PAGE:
If we don’t share, we trade. On the surface, that looks harmless. But it favors the trader in the stronger bargaining position, making him stronger still, as I’ll explain. This doesn’t depend on violence, deception, or the currency system, though certainly those make it worse. In the long run, this makes inequality enormous and destroys the world.
By “trade” I mean any voluntary exchange:
- a sale exchanges money for goods or services;
- barter exchanges some goods or services for others;
- rent is money traded for use of space or equipment;
- employment exchanges money for labor;
- a loan is money now for more money later;
- lobbying, or bribery, trades anything for influence.
All those trades grow inequality the same simple way, but it’s easiest to see in a sale. If some commodity’s value to a buyer is greater than its value to a seller, then any sale price between those two values will profit both traders – but only if it’s halfway between will they profit equally.
And that’s rare, for the two traders face different circumstances. One may be desperate – his rent is due, his child is sick, and he has no one else to trade with; he needs this deal desperately. He’ll accept a smaller profit, perhaps just barely enough to survive. The other trader, with money in the bank and lots of trading partners, is in no hurry about this deal; he can afford to wait for a better deal. So he gets the greater profit. In the long run, inequality grows huge, creating poverty and plutocracy.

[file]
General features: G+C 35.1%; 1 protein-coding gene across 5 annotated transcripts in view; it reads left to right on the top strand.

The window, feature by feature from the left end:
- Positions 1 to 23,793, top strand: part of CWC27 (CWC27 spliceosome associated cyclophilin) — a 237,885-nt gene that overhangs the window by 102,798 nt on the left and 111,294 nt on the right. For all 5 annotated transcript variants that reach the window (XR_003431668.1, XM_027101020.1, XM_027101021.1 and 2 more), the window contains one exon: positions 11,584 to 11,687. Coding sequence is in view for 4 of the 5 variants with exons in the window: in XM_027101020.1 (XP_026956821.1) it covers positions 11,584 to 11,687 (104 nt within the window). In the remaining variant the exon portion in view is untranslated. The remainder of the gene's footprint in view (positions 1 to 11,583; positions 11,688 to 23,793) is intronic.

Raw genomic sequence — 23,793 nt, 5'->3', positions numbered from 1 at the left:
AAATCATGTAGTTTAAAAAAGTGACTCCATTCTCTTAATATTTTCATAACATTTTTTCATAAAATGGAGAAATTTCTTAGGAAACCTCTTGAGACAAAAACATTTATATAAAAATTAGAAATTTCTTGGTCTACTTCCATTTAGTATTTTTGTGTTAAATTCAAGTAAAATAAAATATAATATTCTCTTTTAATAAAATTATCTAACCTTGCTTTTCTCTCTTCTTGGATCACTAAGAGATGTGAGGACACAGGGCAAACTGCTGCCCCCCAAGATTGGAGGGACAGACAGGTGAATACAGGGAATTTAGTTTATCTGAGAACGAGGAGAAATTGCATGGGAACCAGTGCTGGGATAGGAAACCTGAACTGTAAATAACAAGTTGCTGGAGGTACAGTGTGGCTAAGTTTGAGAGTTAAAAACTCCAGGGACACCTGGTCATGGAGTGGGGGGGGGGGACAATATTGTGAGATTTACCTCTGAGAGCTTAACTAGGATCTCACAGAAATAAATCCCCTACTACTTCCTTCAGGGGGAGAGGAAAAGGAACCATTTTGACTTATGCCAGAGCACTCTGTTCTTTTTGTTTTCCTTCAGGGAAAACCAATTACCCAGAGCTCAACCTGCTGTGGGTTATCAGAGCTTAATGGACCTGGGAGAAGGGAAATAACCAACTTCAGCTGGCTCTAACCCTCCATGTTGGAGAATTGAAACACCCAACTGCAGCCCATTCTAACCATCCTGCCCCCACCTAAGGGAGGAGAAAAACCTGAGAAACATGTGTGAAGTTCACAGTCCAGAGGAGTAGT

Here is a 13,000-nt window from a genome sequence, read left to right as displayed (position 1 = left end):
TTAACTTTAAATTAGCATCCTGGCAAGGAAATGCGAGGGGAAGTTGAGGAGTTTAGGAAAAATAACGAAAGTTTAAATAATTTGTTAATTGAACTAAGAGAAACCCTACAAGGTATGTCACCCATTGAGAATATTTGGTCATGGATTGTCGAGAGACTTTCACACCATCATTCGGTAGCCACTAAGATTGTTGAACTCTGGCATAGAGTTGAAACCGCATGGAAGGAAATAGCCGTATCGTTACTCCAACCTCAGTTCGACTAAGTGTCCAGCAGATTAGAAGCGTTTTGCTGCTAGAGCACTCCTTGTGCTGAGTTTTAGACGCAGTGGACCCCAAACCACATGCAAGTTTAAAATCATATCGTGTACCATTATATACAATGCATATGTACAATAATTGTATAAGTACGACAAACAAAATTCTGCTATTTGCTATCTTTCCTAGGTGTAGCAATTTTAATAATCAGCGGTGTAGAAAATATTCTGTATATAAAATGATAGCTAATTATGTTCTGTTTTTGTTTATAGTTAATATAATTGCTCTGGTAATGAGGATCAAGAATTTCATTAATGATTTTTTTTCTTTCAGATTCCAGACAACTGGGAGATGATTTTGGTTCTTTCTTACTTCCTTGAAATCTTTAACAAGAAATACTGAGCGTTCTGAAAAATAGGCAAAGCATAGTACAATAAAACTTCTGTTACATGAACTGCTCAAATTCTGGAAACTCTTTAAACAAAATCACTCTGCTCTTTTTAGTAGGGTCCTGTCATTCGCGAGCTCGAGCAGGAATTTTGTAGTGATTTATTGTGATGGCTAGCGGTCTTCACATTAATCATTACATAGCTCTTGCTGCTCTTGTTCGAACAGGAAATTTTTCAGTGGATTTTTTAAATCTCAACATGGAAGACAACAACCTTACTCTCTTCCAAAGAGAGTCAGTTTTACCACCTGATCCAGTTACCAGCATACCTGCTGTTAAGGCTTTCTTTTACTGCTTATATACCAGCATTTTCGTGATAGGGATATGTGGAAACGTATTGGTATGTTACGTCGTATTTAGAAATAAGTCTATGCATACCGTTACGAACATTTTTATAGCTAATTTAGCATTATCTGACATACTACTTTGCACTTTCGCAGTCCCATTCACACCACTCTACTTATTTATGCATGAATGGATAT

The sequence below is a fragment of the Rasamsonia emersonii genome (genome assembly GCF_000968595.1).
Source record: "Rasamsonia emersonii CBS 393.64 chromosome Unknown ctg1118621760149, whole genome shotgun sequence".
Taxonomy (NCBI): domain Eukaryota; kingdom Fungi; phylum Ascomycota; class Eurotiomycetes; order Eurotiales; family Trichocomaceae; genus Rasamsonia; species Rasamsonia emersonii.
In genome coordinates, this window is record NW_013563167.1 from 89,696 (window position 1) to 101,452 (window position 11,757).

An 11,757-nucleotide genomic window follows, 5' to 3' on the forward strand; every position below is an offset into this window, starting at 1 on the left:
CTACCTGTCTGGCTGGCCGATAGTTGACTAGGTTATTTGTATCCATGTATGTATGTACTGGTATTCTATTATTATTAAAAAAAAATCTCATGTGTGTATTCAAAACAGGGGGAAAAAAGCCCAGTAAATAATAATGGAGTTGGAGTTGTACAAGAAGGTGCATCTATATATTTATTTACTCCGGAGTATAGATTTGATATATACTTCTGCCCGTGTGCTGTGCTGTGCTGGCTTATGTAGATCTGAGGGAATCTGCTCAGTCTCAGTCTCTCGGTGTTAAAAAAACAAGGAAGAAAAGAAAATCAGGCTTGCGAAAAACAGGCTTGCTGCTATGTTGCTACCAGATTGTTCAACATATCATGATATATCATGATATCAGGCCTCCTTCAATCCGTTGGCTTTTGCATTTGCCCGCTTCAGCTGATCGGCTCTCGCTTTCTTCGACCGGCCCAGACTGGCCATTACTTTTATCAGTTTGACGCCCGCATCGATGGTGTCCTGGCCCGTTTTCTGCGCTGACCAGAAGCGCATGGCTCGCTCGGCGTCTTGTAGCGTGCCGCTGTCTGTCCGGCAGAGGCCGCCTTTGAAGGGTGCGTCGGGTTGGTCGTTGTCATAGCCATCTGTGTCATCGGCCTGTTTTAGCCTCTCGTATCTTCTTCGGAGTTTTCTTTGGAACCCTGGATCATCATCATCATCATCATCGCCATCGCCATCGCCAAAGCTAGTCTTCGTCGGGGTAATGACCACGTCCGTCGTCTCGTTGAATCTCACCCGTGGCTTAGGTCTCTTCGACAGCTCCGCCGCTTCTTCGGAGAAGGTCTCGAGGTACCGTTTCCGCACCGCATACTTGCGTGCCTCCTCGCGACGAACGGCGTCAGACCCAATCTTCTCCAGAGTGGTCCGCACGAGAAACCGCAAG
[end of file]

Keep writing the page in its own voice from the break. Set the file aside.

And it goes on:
Wealth is power; the rich get the public policies they want. Power corrupts; our rulers grow cruel and shortsighted, and make wars and ecocide for lies and profit. We may soon be extinct by nuclear war or ecosystem collapse. In the meantime, competition kills empathy, causing sexism, racism, and mass shootings.
Only sharing can save us. It requires a very different world, one that’s hard for us even to imagine. The first step is to get more people talking about it.
2018 July 27 version 2.18. The print version fits on two sides of 1/3 page.